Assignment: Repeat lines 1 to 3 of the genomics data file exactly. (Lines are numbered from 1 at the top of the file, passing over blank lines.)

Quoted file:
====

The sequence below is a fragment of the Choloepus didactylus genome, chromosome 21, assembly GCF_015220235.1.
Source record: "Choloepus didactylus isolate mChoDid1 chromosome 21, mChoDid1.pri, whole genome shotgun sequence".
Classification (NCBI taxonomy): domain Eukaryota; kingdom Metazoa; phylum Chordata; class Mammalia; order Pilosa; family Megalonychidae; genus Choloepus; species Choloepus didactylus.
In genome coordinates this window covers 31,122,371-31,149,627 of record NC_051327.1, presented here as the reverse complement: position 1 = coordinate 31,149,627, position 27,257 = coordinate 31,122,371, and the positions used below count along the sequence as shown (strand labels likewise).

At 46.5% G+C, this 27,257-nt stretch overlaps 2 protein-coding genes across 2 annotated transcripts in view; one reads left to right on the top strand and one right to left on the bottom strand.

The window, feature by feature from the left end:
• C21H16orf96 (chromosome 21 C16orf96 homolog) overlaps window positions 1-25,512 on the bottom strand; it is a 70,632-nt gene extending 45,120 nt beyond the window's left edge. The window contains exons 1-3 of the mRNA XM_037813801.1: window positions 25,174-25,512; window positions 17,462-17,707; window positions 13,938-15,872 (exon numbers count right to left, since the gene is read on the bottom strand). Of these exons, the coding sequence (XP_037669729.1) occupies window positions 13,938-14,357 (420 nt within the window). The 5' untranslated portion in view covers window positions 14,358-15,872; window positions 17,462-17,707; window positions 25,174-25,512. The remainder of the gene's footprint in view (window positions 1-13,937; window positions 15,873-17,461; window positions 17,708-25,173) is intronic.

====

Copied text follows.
The sequence below is a fragment of the Choloepus didactylus genome, chromosome 21, assembly GCF_015220235.1.
Source record: "Choloepus didactylus isolate mChoDid1 chromosome 21, mChoDid1.pri, whole genome shotgun sequence".
Classification (NCBI taxonomy): domain Eukaryota; kingdom Metazoa; phylum Chordata; class Mammalia; order Pilosa; family Megalonychidae; genus Choloepus; species Choloepus didactylus.